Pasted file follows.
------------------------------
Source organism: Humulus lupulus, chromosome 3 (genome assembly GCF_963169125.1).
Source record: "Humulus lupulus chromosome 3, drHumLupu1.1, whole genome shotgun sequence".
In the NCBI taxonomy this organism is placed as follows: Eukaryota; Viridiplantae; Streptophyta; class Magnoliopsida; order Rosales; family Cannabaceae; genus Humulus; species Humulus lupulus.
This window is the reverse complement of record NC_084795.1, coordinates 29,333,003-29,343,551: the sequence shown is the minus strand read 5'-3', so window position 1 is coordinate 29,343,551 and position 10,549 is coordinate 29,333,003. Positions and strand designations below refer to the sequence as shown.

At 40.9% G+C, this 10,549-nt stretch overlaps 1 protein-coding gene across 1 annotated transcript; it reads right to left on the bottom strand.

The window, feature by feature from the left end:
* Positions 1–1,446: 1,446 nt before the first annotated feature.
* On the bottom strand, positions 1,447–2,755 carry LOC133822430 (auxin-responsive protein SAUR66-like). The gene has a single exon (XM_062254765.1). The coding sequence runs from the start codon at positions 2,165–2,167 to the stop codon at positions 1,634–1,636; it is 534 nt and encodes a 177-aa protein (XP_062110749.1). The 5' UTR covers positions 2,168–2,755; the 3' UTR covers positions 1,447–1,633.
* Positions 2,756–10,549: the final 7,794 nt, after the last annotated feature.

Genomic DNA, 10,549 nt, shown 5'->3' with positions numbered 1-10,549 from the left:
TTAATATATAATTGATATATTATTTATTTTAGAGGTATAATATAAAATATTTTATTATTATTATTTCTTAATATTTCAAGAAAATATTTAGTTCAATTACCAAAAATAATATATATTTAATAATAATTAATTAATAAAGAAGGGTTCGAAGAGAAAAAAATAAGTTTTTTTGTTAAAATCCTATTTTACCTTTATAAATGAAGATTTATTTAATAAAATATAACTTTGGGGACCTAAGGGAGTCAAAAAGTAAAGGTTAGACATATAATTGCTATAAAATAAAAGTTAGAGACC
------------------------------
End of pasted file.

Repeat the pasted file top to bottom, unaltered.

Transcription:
Source organism: Humulus lupulus, chromosome 3 (genome assembly GCF_963169125.1).
Source record: "Humulus lupulus chromosome 3, drHumLupu1.1, whole genome shotgun sequence".
In the NCBI taxonomy this organism is placed as follows: Eukaryota; Viridiplantae; Streptophyta; class Magnoliopsida; order Rosales; family Cannabaceae; genus Humulus; species Humulus lupulus.
This window is the reverse complement of record NC_084795.1, coordinates 29,333,003-29,343,551: the sequence shown is the minus strand read 5'-3', so window position 1 is coordinate 29,343,551 and position 10,549 is coordinate 29,333,003. Positions and strand designations below refer to the sequence as shown.

At 40.9% G+C, this 10,549-nt stretch overlaps 1 protein-coding gene across 1 annotated transcript; it reads right to left on the bottom strand.

The window, feature by feature from the left end:
* Positions 1–1,446: 1,446 nt before the first annotated feature.
* On the bottom strand, positions 1,447–2,755 carry LOC133822430 (auxin-responsive protein SAUR66-like). The gene has a single exon (XM_062254765.1). The coding sequence runs from the start codon at positions 2,165–2,167 to the stop codon at positions 1,634–1,636; it is 534 nt and encodes a 177-aa protein (XP_062110749.1). The 5' UTR covers positions 2,168–2,755; the 3' UTR covers positions 1,447–1,633.
* Positions 2,756–10,549: the final 7,794 nt, after the last annotated feature.

Genomic DNA, 10,549 nt, shown 5'->3' with positions numbered 1-10,549 from the left:
TTAATATATAATTGATATATTATTTATTTTAGAGGTATAATATAAAATATTTTATTATTATTATTTCTTAATATTTCAAGAAAATATTTAGTTCAATTACCAAAAATAATATATATTTAATAATAATTAATTAATAAAGAAGGGTTCGAAGAGAAAAAAATAAGTTTTTTTGTTAAAATCCTATTTTACCTTTATAAATGAAGATTTATTTAATAAAATATAACTTTGGGGACCTAAGGGAGTCAAAAAGTAAAGGTTAGACATATAATTGCTATAAAATAAAAGTTAGAGACC